Swart did not return multiple phone calls and emails from PolitiFact asking for comment. He did provide a statement to Snopes.com saying Crowds On Demand didn’t work with either the Unite the Right rally or the counter-protesters.
"We were not involved in any capacity with the recent tragic events in Charlottesville, Virginia. Our thoughts and prayers are with the families of those impacted by the violence," the statement read.
Some liberal event organizers we contacted denied using any service to hire protesters.
Walter Heinecke, an associate professor of educational research, statistics and evaluation at the University of Virginia’s Curry School of Education, had obtained permits for liberal counter-demonstrations in Charlottesville on Aug. 12. (Trump had falsely claimed protesters on the left hadn’t gotten permits.)
"As far as I know, and I am very connected to various protest groups involved, there was no use of this kind of company," Heinecke told us.
Scott Huffman, who heads the anti-Trump group Indivisible Charlotte in North Carolina, said he had quickly coordinated a candlelight vigil in Charlotte the evening after the attack in Charlottesville. He said close to 400 people attended after he posted a Facebook event inviting people to gather the evening of Aug. 13. Crowds On Demand was in no way affiliated with that vigil, he said.
"At no time has Indivisible Charlotte hired any actors to attend any of our rallies," Huffman said.
Bloggers said there is proof Democrats hired actors to plan violence in Charlottesville.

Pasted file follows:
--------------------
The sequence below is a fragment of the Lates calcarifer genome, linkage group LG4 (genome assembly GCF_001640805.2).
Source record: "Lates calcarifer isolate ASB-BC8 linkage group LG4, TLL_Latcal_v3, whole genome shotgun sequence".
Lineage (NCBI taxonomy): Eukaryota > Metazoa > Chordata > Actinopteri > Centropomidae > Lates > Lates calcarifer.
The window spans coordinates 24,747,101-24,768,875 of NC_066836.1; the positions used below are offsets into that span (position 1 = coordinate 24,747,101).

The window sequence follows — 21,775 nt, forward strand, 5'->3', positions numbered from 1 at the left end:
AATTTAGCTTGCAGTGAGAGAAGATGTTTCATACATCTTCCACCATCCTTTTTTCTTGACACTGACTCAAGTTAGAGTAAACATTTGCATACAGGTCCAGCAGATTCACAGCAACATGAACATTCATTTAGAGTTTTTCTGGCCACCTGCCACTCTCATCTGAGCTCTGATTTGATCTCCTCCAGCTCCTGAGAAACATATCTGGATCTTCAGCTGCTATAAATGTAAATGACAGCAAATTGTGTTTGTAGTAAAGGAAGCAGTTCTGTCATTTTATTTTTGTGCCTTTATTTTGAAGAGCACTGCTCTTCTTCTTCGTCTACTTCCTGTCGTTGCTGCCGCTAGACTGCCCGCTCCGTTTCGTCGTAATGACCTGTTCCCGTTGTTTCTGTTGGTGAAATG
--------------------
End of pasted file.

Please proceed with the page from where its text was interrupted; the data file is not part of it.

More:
Several websites implied that left-leaning protesters hired crowds to impersonate white supremacists to incite violence. They pointed to a Craigslist ad for California-based Crowds On Demand hiring paid actors in Charlotte, N.C., to join crowds at unspecified events as evidence.
But wild suspicions and allegations aren’t enough to serve as proof. Crowds On Demand denied being involved, and we found no confirmation of the accusations the bloggers made.
It requires a big leap in logic to presume an ad in North Carolina has anything to do with protesters clashing in Virginia. We rate this statement False.
NewsUpToday.com, "BOMBSHELL: Internet Sleuths Just Found the SMOKING GUN on Dems Planning Violence in Charlottesville," Aug. 14, 2017
New York Post, "Weiner paid for phony supporters at campaign events, source says," Aug. 28, 2013
The Atlantic, "1-800-HIRE-A-CROWD," July 22, 2015
The Hollywood Reporter, "Donald Trump Escapes FEC Punishment Over Paid Actors at Presidential Announcement," Jan. 20, 2017
Fox 46, "Charlotte holds vigil for the violence coming out of Charlottesville," Aug. 13, 2017
Snopes.com, "Was a Crowd Hire Company Involved in Protests Against a White Supremacist Rally?," Aug. 15, 2017
PolitiFact, "Donald Trump wrong that Charlottesville counter-protesters didn't have a permit," Aug. 17, 2017
Craigslist.com, Crowds On Demand ad in Charlotte, N.C., accessed Aug. 15-17, 2017
Interview with Scott Huffman, Indivisible Charlotte organizer, Aug. 16, 2017
Interview with Walter Heinecke, University of Virginia educational research professor, Aug. 16, 2017